If these problems affect you and you cannot tolerate them, Serzone (nefazodone), Trintellix (vortioxetine), Wellbutrin (bupropion), and Remeron (mirtazapine) are medications that have fewer sexual side effects. Of course, these medications may have other side effects.

Weight Gain

Weight gain on antidepressants is another commonly complained about side-effect. In this department, Paxil (paroxetine) and Remeron (mirtazapine) are two of the worst offenders. Effexor (venlafaxine), Wellbutrin (bupropion), and Prozac (fluoxetine) are antidepressants that are not as likely to cause weight gain, and many people even lose a few pounds.

But again, everyone is different. Some people gain weight on medications unlikely to cause weight gain and lose weight on those that often cause weight gain.

Side Effects Aren't Always Bad

Believe it or not, side effects are not necessarily a bad thing. A drug like Prozac that suppresses appetite may not be desirable for someone who has an eating disorder or is too thin but may be helpful for someone who has diabetes or is overweight.

Along those same lines, a drug that increases appetite, such as Paxil (paroxetine) or Remeron (mirtazapine), could benefit someone who is underweight while potentially causing issues for someone who is overweight. The same applies to antidepressants that are stimulating and those that are sedating.

An antidepressant that tends to be stimulating such as Wellbutrin (bupropion) may be helpful for someone with a vegetative depression or someone who seems to have no energy—but could be the wrong choice for someone living with an anxiety disorder in addition to depression.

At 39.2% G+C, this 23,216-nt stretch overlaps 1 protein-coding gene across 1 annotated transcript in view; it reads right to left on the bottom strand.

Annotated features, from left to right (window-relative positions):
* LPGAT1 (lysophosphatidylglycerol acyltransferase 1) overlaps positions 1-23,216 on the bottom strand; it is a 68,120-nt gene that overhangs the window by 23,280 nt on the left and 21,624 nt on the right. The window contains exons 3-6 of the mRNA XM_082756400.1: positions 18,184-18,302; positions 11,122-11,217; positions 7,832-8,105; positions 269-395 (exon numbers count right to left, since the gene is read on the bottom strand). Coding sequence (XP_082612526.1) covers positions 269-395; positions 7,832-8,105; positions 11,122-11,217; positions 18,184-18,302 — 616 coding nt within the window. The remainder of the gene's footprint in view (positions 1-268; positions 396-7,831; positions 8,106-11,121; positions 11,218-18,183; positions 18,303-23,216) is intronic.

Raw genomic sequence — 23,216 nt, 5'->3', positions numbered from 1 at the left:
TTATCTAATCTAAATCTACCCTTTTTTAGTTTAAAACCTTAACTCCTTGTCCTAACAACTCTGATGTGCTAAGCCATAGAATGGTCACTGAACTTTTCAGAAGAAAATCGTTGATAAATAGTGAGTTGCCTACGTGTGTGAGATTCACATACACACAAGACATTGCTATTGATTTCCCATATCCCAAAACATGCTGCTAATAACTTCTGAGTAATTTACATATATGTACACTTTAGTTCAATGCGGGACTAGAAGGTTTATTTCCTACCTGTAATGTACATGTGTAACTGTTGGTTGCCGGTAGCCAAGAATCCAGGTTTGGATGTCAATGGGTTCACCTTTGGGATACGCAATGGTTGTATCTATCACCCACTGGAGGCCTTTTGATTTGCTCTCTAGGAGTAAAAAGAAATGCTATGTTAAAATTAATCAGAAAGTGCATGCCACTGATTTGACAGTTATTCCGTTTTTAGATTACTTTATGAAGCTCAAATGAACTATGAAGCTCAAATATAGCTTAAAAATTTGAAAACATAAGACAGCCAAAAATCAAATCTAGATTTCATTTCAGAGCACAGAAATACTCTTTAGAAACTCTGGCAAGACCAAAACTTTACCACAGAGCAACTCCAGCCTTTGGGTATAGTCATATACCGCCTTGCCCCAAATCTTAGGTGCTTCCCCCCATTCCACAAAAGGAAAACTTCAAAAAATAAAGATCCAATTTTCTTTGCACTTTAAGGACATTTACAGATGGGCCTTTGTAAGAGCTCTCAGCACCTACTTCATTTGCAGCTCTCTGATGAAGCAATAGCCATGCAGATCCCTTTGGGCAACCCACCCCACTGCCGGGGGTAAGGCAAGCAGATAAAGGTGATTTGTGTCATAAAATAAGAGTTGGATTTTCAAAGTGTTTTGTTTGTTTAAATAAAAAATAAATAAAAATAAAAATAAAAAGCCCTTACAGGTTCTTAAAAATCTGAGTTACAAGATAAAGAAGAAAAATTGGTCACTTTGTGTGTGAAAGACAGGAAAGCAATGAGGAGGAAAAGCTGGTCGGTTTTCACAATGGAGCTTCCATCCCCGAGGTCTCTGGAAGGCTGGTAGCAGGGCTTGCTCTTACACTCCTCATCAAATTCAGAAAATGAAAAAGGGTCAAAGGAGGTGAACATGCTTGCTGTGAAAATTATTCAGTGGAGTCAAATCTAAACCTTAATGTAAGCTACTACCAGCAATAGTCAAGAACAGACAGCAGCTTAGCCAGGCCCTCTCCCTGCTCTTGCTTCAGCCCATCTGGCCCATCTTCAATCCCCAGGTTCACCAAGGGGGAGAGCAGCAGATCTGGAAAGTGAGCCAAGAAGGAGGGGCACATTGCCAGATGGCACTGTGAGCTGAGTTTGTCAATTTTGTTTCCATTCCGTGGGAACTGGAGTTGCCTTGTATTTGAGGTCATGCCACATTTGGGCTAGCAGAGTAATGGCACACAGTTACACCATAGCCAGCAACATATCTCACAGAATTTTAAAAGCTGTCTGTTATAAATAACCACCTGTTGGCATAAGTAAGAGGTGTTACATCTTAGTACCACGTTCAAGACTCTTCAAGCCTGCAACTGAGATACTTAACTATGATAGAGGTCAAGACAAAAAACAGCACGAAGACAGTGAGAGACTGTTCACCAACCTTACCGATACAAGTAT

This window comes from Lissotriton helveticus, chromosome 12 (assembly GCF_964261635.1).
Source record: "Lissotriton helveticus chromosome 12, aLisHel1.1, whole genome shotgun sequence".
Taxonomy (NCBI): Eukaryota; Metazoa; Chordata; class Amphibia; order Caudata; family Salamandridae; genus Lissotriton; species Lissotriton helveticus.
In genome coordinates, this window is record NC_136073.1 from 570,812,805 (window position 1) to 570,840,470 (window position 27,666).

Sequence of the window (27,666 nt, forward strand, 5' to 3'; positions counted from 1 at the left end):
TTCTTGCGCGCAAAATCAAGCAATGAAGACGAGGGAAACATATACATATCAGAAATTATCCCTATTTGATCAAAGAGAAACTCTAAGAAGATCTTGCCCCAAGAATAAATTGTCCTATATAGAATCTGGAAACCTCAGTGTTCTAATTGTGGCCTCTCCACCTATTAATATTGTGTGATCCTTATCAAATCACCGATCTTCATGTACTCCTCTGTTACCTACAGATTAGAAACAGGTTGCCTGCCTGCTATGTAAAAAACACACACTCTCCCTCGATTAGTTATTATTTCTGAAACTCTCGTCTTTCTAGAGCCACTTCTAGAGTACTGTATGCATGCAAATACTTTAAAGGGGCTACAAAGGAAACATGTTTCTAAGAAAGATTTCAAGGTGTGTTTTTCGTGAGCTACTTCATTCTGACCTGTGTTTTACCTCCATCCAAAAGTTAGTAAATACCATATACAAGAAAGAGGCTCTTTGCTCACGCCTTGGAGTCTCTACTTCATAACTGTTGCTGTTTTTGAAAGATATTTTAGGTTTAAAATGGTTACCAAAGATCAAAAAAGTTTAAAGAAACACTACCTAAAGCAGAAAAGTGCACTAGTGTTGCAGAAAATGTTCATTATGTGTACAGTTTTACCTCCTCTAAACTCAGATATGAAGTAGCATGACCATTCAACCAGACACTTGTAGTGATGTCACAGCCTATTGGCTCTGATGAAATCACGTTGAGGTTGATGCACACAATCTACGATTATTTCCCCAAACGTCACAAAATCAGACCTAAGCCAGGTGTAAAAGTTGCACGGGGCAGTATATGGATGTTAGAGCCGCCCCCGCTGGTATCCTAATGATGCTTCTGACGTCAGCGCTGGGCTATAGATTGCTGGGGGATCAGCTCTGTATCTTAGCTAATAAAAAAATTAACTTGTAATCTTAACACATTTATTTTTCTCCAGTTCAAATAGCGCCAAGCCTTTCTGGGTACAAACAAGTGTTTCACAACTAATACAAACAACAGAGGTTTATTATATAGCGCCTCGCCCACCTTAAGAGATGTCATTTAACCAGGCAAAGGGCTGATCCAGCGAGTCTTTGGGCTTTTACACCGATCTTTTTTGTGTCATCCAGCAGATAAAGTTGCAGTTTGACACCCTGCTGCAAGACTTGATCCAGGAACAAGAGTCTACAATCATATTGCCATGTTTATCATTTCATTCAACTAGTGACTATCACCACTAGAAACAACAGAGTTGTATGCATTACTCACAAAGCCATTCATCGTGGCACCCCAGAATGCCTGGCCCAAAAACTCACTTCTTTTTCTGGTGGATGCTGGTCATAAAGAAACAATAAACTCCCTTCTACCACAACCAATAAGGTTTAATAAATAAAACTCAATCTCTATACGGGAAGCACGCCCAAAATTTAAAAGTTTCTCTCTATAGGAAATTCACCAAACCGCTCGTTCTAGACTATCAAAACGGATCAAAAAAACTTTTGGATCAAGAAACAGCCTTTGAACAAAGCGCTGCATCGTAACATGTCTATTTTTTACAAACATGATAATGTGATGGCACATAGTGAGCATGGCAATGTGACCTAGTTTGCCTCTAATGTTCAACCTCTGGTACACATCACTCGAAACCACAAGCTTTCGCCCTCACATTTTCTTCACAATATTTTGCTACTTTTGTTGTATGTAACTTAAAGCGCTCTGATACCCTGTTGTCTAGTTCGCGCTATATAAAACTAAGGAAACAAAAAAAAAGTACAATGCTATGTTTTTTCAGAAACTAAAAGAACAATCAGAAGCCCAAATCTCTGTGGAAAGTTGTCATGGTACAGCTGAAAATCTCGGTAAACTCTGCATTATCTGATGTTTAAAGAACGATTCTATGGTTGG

By the same token, a sedating antidepressant such as mirtazapine could work well for someone who is anxious but might be the wrong choice for someone who is already feeling a total lack of energy with their depression. Again, it is important to remember that every person is different.

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A Word From Verywell

Finding the best antidepressant for you may take some trial and error. When you start a new medication, monitor your symptoms for a couple of weeks and report back to your prescribing physician. Be prepared to have an open and honest conversation about your experience—what's working for you and what's not. Together, you can determine the right treatment plan for you.

4 Sources
Verywell Mind uses only high-quality sources, including peer-reviewed studies, to support the facts within our articles. Read our editorial process to learn more about how we fact-check and keep our content accurate, reliable, and trustworthy.
  1. National Institute of Mental Health. Mental Health Medications.

  2. Carvalho A, Sharma M, Brunoni A, Vieta E, Fava GA. The safety, tolerability and risks associated with the use of newer generation antidepressant drugs: A critical review of the literature. Psychotherapy and Psychosomatics. 2016;85(5):270-88. doi:10.1159/000447034

  3. Mental Health America. Co-Occurring Disorders and Depression.

  4. Medicines to Help You: Depression. FDA Office of Women's Health.

Additional Reading

By Nancy Schimelpfening
Nancy Schimelpfening, MS is the administrator for the non-profit depression support group Depression Sanctuary. Nancy has a lifetime of experience with depression, experiencing firsthand how devastating this illness can be.